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Book It Legal

From Lawyer to Legal Tech Founder: How Jack West Harnessed Student Power.

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Happy to announce our second founder for the MyShingle profile series, Jack West of BookIt Legal. From Lawyer to Legal Tech Founder. As I mentioned last week , we’ll be profiling lawyers starting businesses in the legal tech space – with a specific emphasis on companies that at least in some way, serve solo and small firms (in other words, no enterprise-scale e-discovery software or products priced out of solo and small firm range).  BookIt fits well within this category of tech founders, because the company provides low cost outsourced legal research and support provided by law students. Thus, BookIt is a convenient and affordable option even for the newest solos by giving them some needed help as well as an opportunity to train the next generation of lawyers.  Jack doesn’t come from a legal tech background – which he admitted was an obstacle, albeit not an insurmountable one.

 

Money Quote: Your lawyer brain may tell you, “this is a big risk, you shouldn’t take this risk,” but no company ever succeeds without a healthy amount of risk-taking.

 

What’s your name, and your company? I’m Jack West, theFounder and CEO of Book-It Legal. https://www.bookitlegal.com. You can also find me on Facebook at https://www.facebook.com/bookitlegal and Twitter at @bookitlegal.

Tell us a little bit about your company in a nutshell: Book-It Legal’s online platform gives attorneys access to a pool of top law students across the country for help with research, editing, document review, articles, and more. Attorneys name the price they are willing to pay to have a job performed, receive applications from interested students, and select the best candidates for their particular projects.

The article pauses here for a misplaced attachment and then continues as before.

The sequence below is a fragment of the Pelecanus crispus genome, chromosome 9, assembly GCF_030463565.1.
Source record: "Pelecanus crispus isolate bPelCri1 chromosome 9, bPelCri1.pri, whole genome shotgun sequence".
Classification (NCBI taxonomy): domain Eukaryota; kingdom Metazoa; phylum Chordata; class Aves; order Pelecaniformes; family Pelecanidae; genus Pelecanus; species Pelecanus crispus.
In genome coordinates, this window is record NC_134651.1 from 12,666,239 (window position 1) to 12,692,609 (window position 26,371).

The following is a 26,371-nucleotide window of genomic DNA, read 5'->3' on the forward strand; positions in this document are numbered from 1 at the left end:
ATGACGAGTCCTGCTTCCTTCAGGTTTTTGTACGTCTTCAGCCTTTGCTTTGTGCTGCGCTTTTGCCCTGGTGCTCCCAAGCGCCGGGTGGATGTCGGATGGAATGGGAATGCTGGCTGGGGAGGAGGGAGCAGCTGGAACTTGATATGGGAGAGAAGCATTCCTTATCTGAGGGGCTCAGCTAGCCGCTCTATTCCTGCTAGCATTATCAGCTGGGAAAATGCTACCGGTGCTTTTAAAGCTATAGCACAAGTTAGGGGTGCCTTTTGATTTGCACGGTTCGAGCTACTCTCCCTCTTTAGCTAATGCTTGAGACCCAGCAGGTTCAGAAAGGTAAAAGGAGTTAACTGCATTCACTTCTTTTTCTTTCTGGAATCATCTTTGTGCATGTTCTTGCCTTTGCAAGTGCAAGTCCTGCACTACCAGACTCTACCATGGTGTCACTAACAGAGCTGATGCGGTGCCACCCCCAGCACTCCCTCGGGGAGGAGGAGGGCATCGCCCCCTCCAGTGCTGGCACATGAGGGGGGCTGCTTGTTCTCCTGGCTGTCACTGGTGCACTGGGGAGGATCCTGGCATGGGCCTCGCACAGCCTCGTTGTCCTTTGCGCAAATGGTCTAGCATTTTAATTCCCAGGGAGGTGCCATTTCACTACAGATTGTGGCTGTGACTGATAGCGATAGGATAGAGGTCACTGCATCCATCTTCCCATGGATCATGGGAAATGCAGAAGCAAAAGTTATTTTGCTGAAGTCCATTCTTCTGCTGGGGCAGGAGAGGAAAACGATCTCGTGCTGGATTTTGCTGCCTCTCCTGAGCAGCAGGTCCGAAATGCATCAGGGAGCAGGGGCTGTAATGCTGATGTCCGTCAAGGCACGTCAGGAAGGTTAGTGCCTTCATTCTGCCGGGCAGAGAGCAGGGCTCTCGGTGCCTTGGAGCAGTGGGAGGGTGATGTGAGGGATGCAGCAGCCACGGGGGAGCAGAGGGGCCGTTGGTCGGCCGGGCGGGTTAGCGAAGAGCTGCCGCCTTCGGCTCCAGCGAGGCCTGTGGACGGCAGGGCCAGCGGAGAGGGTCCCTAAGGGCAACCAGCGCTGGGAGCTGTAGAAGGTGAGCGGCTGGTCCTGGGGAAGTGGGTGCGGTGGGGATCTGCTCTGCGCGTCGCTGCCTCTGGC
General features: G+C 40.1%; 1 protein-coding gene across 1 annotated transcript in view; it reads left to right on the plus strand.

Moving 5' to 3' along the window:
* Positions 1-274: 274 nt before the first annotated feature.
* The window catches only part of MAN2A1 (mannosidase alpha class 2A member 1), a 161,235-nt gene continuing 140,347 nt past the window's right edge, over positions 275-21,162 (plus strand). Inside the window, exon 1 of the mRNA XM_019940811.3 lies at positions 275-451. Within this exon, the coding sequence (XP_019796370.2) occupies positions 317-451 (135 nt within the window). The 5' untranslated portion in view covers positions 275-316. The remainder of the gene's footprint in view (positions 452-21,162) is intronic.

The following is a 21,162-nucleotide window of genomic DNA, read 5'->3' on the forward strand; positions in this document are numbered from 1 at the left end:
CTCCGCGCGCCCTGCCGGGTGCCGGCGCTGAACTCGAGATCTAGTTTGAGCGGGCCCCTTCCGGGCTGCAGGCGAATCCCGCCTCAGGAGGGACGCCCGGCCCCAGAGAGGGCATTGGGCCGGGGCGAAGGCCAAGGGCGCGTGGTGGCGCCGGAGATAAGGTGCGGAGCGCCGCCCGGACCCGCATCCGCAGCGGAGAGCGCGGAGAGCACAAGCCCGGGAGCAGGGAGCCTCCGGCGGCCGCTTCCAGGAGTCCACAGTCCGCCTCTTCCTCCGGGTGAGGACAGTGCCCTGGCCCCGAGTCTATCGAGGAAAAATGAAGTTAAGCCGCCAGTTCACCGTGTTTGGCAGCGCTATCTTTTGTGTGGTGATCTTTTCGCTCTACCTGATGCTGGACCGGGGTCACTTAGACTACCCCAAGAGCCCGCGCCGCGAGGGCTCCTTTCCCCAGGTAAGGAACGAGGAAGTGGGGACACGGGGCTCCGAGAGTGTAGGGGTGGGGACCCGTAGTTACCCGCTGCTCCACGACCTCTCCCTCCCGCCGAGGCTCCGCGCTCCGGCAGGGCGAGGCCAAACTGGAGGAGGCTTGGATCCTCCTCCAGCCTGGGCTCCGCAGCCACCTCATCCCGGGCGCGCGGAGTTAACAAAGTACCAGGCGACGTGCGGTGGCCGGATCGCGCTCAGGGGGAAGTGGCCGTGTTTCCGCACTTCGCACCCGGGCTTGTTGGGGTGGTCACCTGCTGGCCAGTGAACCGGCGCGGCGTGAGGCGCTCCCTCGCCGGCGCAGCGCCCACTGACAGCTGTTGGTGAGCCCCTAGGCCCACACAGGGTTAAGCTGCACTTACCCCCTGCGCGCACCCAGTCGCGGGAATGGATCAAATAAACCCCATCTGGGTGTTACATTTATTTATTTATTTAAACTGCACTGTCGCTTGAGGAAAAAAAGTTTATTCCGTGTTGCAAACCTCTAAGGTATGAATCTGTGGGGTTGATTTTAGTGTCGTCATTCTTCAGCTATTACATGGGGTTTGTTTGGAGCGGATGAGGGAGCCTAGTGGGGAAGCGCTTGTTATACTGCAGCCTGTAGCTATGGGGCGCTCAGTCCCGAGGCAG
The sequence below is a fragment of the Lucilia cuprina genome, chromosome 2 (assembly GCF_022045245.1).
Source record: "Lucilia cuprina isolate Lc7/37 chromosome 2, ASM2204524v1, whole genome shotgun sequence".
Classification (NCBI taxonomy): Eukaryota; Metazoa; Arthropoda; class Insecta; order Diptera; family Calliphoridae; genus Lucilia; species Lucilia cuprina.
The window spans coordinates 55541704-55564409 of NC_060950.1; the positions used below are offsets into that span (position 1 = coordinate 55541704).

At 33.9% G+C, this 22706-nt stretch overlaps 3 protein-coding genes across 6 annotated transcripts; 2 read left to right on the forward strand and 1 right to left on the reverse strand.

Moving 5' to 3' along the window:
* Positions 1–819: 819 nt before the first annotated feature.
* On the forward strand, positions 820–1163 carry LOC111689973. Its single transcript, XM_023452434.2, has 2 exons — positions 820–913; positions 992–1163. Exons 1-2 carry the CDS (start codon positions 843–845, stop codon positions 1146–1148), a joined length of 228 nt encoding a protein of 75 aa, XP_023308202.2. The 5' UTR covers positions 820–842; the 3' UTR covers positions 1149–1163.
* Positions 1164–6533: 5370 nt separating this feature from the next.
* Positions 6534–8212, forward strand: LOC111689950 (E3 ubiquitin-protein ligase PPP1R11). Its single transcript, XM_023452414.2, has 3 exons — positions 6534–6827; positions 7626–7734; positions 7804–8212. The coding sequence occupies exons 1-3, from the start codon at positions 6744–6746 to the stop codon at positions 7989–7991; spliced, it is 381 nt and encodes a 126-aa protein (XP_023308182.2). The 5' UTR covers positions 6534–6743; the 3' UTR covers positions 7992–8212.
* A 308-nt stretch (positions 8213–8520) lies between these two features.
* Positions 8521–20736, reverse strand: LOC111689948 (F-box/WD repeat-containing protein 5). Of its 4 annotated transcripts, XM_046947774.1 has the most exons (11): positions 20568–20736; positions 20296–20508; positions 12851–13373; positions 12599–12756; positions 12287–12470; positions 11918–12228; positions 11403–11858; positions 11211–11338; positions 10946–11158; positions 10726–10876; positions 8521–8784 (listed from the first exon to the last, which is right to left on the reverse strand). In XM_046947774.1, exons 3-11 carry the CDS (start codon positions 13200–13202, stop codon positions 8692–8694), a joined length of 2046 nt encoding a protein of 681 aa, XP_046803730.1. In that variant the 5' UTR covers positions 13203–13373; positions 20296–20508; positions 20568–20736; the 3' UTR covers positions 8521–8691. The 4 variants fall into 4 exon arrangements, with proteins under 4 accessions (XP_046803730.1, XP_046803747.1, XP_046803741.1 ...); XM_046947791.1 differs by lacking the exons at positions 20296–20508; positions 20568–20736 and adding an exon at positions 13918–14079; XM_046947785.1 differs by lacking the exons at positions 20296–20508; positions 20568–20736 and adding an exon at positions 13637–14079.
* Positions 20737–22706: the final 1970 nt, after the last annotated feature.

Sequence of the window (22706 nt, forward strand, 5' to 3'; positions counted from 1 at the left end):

Prior to your current position at your company, how long did you practice law and where? What was your area of practice? 

Before starting Book-It Legal I practiced for three years with a mid-sized civil defense firm. My practice focused on transactional corporate and securities work, although I also was exposed to tax, real estate, corporate investigations, and some litigation matters. The skills I gained while in practice have certainly helped me as I transitioned into founding a company.

What gave you the idea for Book-It Legal?

The idea for Book-It Legal came to me when a partner dropped by my office and asked if I could help edit a brief he was about to file. Our summer clerks had just left to go back to school, and as I spent a few hours polishing the brief I thought, “this would have been a great project to delegate to a clerk, and I actually could have done some of this cite-checking and shepardizing more efficiently back when I was a student. Wouldn’t it be nice if there were a way to quickly get a student working on a project for me whenever the need arises.” It would free me up to do higher-level work, and it would have the added advantage of allowing the firm to get to know a student’s work prior to inviting the student to join the full summer program.